Provided by: elvish_0.12+ds1-2_amd64 bug

Introduction

       The  Elvish Package Manager (epm) is a module bundled with Elvish for managing third-party
       packages.

       In Elvish terminology, a module is a .elv file that can be imported with the use  command,
       while a package is a collection of modules that are usually kept in the same repository as
       one coherent project and may have interdependencies.   The  Elvish  language  itself  only
       deals with modules; the concept of package is a matter of how to organize modules.

       Like  the  go  command, Elvish does not have a central registry of packages.  A package is
       simply identified by the URL of its  code  repository,  e.g.   github.com/elves/sample-pkg
       (https://github.com/elves/sample-pkg).   To  install  the  package,  one  simply  uses the
       following:

              use epm
              epm:install github.com/elves/sample-pkg

       epm knows out-of-the-box how to manage packages hosted in GitHub,  BitBucket  and  GitLab,
       and  requires  the  git  command to be available.  It can also copy files via git or rsync
       from arbitrary locations (see Custom package domains for details).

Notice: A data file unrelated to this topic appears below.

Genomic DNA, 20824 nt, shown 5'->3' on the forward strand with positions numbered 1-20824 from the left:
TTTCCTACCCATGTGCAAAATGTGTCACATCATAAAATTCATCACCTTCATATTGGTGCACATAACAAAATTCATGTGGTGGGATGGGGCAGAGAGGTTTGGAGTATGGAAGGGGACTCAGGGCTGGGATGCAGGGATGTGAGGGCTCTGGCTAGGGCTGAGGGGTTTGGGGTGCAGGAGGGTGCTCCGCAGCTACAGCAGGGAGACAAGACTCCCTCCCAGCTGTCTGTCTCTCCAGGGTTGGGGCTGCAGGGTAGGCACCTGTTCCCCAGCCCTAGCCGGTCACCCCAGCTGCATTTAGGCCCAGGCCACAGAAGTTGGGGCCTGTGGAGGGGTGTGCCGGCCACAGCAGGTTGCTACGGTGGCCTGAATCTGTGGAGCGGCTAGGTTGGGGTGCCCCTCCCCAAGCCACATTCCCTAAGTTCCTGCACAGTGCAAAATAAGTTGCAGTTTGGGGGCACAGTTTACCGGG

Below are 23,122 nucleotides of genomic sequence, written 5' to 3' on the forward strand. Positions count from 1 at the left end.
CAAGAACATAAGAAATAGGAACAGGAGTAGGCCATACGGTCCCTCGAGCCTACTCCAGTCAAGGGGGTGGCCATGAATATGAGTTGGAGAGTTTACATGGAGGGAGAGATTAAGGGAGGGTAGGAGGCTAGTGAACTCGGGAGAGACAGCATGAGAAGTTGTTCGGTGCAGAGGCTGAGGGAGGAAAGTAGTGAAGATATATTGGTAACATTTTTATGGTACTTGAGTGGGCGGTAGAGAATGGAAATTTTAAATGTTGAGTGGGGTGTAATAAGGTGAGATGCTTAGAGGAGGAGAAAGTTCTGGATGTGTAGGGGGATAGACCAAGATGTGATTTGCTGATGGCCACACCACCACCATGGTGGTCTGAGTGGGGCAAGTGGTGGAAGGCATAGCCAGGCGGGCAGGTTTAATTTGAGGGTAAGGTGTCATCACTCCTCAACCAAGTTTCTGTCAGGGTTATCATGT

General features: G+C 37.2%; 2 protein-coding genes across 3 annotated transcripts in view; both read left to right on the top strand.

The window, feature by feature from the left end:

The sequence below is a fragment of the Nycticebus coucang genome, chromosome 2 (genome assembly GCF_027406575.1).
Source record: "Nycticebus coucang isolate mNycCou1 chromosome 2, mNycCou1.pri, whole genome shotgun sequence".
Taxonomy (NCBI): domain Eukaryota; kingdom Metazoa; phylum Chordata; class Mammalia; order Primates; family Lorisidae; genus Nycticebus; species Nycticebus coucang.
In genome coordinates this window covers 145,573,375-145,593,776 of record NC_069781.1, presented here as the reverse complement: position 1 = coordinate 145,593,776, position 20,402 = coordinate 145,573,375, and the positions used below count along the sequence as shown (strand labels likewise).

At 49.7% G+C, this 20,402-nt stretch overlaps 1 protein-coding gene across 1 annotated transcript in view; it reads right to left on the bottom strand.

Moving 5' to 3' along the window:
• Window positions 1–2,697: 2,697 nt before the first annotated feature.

Once    installed,    modules    in    this    package    can     be     imported     with
       use github.com/elves/sample-pkg/....    This   package   has  a  module  named  sample-mod
       containing a function sample-fn, and can be used like this:

              ~> use github.com/elves/sample-pkg/sample-mod
              ~> sample-mod:sample-fn
              This is a sample function in a sample module in a sample package

       The next section describes functions in the epm module, using the same notation as the doc
       for the builtin module (builtin.html#usage-notation).

Functions

   install
              epm:install &silent-if-installed=$false $pkg...

       Install the named packages.  By default, if a package is already installed, a message will
       be  shown.   This  can  be  disabled  by  passing  &silent-if-installed=$true,   so   that
       already-installed packages are silently ignored.

   installed
              epm:installed

       Return  an  array  with  all  installed  packages.   epm:list  can be used as an alias for
       epm:installed.

   is-installed
              epm:is-installed $pkg

       Returns a boolean value indicating whether the given package is installed.

   metadata
              epm:metadata $pkg

       Returns a hash containing the metadata for the given  package.   Metadata  for  a  package
       includes the following base attributes:

       · name: name of the package

       · installed: a boolean indicating whether the package is currently installed

       · method: method by which it was installed (git or rsync)

       · src: source URL of the package

       · dst: where the package is (or would be) installed.  Note that this attribute is returned
         even if installed is $false.

       Additionally,  packages  can  define  arbitrary  metadata  attributes  in  a  file  called
       metadata.json in their top directory.  The following attributes are recommended:

       · description: a human-readable description of the package